Freedom Blog

Tuesday, June 18, 2013

Are You Living In The Moment?

No Limits | The Freedom Blog

Are You Living In The Moment?

Written by Steven Griggs |

“Do not dwell in the past, do not dream of the future, concentrate the mind on the present moment.”                                                                                                      Buddha

“I know that the purpose of life is to understand and be in the present moment with the people you love. It's just that simple.”                                                         Jane Seymour
We’ve all been advised by well meaning friends who tell us: “You must learn to be present “, “You have to live in the present moment”.

This is absolutely correct and being reminded is a good thing but usually the person “advising” us, while meaning well, probably has no real concept of what it actually means.

It sounds good and I’m sure they mean well but if you are telling other people what to do or how they should conduct their lives you are probably not really “living in the moment” yourself. You are coming from a place that may be a bit tinged by ego.

Living in the present is not easy, it is extremely difficult.

Our culture actually leads us in the opposite direction. We find ourselves either day dreaming of the future or reminiscing about the past.

When I say reminiscing I am being generous because usually when we look back it is not generally with a warm, fuzzy feeling, it is more often than not tinged with a little regret or remorse. We are mostly rehashing the past, not looking back with satisfaction and acceptance.

And daydreaming about the future is a handy way for our ego mind to assuage itself and vicariously taste the future without actually having to make the effort or take the action needed to make it happen.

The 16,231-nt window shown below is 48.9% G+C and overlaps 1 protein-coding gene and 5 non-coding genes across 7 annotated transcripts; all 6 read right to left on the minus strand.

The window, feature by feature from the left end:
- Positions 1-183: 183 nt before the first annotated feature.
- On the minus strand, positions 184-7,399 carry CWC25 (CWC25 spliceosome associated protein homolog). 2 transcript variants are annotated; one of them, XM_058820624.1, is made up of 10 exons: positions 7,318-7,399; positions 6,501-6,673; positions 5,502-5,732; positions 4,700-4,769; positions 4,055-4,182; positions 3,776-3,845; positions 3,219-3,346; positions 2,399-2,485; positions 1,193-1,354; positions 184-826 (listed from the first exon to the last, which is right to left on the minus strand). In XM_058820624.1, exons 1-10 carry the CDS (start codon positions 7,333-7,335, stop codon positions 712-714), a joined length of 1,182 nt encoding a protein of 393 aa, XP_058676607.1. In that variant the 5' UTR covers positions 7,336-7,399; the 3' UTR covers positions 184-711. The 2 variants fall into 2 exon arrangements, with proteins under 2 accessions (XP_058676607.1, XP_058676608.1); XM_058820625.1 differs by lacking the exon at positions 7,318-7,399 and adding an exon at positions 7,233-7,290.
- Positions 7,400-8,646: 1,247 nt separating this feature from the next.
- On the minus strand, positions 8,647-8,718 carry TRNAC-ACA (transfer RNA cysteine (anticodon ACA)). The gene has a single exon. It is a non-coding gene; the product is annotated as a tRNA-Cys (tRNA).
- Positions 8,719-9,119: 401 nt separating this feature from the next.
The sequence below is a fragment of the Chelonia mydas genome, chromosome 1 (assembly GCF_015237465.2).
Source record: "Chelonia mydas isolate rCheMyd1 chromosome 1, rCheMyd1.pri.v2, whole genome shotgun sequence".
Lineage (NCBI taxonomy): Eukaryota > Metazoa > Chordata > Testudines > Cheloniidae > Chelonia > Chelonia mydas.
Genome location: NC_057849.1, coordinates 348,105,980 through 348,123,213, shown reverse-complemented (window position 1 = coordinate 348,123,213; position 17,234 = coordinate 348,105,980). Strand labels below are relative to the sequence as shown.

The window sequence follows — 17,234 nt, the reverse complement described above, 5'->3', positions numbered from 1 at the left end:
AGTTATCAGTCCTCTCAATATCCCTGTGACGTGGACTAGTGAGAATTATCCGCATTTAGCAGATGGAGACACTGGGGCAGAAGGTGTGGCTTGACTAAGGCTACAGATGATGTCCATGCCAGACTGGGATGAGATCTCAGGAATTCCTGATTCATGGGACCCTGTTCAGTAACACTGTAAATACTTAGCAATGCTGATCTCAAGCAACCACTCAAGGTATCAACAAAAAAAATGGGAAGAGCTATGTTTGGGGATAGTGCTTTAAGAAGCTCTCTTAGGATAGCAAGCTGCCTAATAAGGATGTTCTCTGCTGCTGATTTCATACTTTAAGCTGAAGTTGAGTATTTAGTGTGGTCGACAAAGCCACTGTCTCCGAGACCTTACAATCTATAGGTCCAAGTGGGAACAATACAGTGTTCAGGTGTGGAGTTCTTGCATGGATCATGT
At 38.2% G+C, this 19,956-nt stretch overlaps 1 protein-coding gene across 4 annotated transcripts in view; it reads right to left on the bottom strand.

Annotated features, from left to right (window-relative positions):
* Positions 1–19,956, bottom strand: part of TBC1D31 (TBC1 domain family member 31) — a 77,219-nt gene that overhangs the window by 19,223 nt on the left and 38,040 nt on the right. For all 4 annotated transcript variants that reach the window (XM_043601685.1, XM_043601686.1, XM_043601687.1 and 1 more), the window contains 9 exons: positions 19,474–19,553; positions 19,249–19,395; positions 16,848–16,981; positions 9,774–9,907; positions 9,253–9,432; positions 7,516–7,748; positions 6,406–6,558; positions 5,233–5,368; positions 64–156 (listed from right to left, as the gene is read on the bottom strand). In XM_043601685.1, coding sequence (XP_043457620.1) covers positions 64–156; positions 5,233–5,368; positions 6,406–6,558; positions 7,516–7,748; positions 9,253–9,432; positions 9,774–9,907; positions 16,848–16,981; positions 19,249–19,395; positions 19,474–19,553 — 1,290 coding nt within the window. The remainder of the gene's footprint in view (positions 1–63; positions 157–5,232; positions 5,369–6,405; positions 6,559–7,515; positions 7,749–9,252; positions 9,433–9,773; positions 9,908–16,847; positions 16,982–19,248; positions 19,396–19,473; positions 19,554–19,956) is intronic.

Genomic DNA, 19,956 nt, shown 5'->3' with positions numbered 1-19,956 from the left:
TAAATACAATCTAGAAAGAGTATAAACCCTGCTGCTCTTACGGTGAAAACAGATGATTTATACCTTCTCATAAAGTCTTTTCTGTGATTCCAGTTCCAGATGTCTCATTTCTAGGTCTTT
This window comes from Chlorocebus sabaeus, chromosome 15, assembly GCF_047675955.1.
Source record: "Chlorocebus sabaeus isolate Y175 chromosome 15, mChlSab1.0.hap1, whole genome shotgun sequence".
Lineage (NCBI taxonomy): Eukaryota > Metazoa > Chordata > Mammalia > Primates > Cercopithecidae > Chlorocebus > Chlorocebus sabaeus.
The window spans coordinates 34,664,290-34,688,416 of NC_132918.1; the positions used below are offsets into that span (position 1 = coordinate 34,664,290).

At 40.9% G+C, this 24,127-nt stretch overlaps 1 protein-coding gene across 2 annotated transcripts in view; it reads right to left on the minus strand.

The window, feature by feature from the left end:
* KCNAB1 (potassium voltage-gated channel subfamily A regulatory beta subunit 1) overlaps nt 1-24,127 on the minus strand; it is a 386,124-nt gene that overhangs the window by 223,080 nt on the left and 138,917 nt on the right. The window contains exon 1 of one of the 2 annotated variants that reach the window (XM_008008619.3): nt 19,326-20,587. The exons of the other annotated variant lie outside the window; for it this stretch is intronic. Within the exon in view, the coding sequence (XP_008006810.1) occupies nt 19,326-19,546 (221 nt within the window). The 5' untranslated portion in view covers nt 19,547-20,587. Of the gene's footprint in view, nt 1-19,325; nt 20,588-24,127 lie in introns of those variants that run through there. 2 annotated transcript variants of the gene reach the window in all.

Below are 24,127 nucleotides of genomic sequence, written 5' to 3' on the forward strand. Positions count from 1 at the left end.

Some may say they are not daydreaming or reminiscing but that is not necessarily living in the present. You may find that you are just cruising along on autopilot. Looking out at the world from the safe, familiar rhythm of day-to-day routines.

Living in the present is not automatic. It takes practice.

It is the conscious, and that is the key word, the conscious act of being in touch with what is happening right now, at this very moment, and keeping that feeling as long as you can.

It is paying attention.

Being here.

Right now.

It is the focused attention you put on your friend’s face as they are telling you about something that happened to them or some important issue that they are dealing with. It is listening with all your senses. It means turning your phone off and putting it away.

It means really hearing the words they are saying and diving deeper into the emotions that lie underneath the words. It is not waiting for them to stop so you can talk about yourself.

It is keeping your mind from wandering off into parallel thoughts that rise up as you listen. It is the ability to push those thoughts to the side and stay focused on your friend.

It is paying attention when you are walking down the street or hiking on a mountain path.

It is feeling the wind on your face, seeing the branches moving in the trees. It is noticing the animal tracks in the dust, the ants moving through the pebbles on the trail or in the cracks in the sidewalk.

It is hearing the sounds of the birds in the trees or their calls in the distance.

It is feeling your heart beating, feeling each breath enter and leave your lungs.

It is smelling the scents on the wind, the smoke in the air, even the exhaust from a car.

It is all this.

It is the feeling, hearing, seeing and smelling of life around you.

It is simply being aware.